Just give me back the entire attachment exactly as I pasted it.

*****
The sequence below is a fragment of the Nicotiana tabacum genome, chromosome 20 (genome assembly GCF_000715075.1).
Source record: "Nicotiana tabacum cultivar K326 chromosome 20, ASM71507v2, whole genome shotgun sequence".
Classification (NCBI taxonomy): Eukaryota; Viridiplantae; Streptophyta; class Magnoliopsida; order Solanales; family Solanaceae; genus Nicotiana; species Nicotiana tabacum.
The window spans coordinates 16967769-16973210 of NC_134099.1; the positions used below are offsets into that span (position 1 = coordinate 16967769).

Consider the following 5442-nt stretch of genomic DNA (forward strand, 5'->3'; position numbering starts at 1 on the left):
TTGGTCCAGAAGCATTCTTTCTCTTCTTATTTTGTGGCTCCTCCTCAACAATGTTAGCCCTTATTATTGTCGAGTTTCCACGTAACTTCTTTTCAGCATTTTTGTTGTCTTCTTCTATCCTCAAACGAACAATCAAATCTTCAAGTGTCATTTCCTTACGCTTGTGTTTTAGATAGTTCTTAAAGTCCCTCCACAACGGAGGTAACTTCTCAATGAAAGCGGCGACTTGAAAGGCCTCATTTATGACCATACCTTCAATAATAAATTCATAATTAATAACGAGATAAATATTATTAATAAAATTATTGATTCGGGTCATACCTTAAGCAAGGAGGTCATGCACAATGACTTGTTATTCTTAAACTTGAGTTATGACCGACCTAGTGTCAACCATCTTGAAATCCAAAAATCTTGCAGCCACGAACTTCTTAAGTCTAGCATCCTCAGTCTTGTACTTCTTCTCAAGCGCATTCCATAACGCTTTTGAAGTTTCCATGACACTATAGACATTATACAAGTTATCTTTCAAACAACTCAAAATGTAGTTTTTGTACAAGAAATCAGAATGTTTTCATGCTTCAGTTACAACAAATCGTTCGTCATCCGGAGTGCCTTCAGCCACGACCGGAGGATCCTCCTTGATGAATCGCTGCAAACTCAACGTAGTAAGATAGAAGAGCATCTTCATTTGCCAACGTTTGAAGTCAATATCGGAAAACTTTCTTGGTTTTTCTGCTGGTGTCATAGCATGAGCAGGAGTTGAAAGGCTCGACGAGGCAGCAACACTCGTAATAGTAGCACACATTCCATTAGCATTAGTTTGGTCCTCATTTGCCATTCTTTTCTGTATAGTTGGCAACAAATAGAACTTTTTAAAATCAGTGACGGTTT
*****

The sequence below is a fragment of the Nicotiana tabacum genome, chromosome 20 (genome assembly GCF_000715075.1).
Source record: "Nicotiana tabacum cultivar K326 chromosome 20, ASM71507v2, whole genome shotgun sequence".
Classification (NCBI taxonomy): Eukaryota; Viridiplantae; Streptophyta; class Magnoliopsida; order Solanales; family Solanaceae; genus Nicotiana; species Nicotiana tabacum.
The window spans coordinates 16967769-16973210 of NC_134099.1; the positions used below are offsets into that span (position 1 = coordinate 16967769).

Consider the following 5442-nt stretch of genomic DNA (forward strand, 5'->3'; position numbering starts at 1 on the left):
TTGGTCCAGAAGCATTCTTTCTCTTCTTATTTTGTGGCTCCTCCTCAACAATGTTAGCCCTTATTATTGTCGAGTTTCCACGTAACTTCTTTTCAGCATTTTTGTTGTCTTCTTCTATCCTCAAACGAACAATCAAATCTTCAAGTGTCATTTCCTTACGCTTGTGTTTTAGATAGTTCTTAAAGTCCCTCCACAACGGAGGTAACTTCTCAATGAAAGCGGCGACTTGAAAGGCCTCATTTATGACCATACCTTCAATAATAAATTCATAATTAATAACGAGATAAATATTATTAATAAAATTATTGATTCGGGTCATACCTTAAGCAAGGAGGTCATGCACAATGACTTGTTATTCTTAAACTTGAGTTATGACCGACCTAGTGTCAACCATCTTGAAATCCAAAAATCTTGCAGCCACGAACTTCTTAAGTCTAGCATCCTCAGTCTTGTACTTCTTCTCAAGCGCATTCCATAACGCTTTTGAAGTTTCCATGACACTATAGACATTATACAAGTTATCTTTCAAACAACTCAAAATGTAGTTTTTGTACAAGAAATCAGAATGTTTTCATGCTTCAGTTACAACAAATCGTTCGTCATCCGGAGTGCCTTCAGCCACGACCGGAGGATCCTCCTTGATGAATCGCTGCAAACTCAACGTAGTAAGATAGAAGAGCATCTTCATTTGCCAACGTTTGAAGTCAATATCGGAAAACTTTCTTGGTTTTTCTGCTGGTGTCATAGCATGAGCAGGAGTTGAAAGGCTCGACGAGGCAGCAACACTCGTAATAGTAGCACACATTCCATTAGCATTAGTTTGGTCCTCATTTGCCATTCTTTTCTGTATAGTTGGCAACAAATAGAACTTTTTAAAATCAGTGACGGTTT